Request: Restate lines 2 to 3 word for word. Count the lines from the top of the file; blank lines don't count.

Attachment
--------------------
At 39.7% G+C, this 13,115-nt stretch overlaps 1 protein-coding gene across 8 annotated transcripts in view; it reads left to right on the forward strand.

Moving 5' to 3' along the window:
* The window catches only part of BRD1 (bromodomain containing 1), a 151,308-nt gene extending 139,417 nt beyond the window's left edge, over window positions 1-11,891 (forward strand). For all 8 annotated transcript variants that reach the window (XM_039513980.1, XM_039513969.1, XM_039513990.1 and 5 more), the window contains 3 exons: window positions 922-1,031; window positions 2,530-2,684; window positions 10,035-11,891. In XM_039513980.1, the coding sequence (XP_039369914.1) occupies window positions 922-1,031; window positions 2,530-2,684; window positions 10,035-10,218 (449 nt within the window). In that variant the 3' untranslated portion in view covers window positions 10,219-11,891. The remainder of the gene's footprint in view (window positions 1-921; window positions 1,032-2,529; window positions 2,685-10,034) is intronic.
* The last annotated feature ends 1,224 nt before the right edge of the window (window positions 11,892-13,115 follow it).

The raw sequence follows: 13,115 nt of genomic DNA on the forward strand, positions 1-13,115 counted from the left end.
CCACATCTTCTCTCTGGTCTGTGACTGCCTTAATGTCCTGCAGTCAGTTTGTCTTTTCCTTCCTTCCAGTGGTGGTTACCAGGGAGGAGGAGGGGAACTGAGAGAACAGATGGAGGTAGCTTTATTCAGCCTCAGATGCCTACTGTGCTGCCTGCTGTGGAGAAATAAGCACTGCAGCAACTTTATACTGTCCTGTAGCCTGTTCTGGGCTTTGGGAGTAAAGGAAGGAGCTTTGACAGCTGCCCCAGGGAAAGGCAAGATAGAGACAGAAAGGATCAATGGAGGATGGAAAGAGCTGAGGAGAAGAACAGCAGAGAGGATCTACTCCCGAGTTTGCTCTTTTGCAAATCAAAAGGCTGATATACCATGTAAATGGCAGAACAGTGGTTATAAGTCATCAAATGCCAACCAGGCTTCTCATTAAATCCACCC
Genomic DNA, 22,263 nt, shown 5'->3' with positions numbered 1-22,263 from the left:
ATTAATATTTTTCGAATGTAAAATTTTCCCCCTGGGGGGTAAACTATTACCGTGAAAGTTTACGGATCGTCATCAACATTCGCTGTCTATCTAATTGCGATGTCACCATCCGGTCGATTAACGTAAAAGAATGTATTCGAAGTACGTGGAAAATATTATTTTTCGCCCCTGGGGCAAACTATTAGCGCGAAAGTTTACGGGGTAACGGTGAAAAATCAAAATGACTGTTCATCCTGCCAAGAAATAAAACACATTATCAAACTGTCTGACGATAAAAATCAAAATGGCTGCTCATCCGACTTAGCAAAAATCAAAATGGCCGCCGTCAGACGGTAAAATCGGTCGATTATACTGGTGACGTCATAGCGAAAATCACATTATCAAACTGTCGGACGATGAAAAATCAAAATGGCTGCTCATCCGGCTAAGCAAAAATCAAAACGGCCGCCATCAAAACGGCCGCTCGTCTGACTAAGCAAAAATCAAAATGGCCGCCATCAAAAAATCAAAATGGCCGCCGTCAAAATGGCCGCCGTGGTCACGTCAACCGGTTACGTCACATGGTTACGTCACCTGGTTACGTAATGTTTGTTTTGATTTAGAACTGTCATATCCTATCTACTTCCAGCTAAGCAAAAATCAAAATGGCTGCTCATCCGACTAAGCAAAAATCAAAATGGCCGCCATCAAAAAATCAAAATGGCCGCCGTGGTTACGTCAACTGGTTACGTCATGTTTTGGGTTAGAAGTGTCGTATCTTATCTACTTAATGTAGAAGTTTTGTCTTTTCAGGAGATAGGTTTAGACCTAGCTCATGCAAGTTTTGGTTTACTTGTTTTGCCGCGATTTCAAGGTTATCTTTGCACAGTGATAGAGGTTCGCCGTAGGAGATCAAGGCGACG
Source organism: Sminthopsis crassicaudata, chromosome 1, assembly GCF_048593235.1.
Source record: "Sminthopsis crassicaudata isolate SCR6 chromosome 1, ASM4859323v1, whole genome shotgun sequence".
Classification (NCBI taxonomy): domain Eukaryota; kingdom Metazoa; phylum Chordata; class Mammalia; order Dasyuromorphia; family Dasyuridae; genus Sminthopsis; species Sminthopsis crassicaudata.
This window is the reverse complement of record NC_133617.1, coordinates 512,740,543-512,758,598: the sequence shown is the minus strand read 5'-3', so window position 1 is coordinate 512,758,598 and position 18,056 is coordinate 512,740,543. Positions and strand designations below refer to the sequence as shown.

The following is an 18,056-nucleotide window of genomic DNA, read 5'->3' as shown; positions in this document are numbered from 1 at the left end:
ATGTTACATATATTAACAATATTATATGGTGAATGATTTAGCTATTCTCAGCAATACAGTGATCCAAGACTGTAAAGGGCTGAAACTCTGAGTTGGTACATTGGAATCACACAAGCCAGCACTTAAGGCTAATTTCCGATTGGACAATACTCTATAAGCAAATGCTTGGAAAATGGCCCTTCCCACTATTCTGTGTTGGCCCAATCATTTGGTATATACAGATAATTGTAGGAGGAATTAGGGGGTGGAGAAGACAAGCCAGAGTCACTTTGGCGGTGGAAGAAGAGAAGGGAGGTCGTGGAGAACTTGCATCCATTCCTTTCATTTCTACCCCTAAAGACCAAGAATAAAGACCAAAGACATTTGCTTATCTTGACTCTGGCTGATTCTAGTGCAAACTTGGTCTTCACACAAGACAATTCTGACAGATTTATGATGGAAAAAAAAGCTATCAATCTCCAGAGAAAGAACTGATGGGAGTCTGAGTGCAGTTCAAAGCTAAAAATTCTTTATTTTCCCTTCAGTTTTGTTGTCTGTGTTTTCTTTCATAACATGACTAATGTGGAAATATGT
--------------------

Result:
Moving 5' to 3' along the window:
* The window catches only part of BRD1 (bromodomain containing 1), a 151,308-nt gene extending 139,417 nt beyond the window's left edge, over window positions 1-11,891 (forward strand). For all 8 annotated transcript variants that reach the window (XM_039513980.1, XM_039513969.1, XM_039513990.1 and 5 more), the window contains 3 exons: window positions 922-1,031; window positions 2,530-2,684; window positions 10,035-11,891. In XM_039513980.1, the coding sequence (XP_039369914.1) occupies window positions 922-1,031; window positions 2,530-2,684; window positions 10,035-10,218 (449 nt within the window). In that variant the 3' untranslated portion in view covers window positions 10,219-11,891. The remainder of the gene's footprint in view (window positions 1-921; window positions 1,032-2,529; window positions 2,685-10,034) is intronic.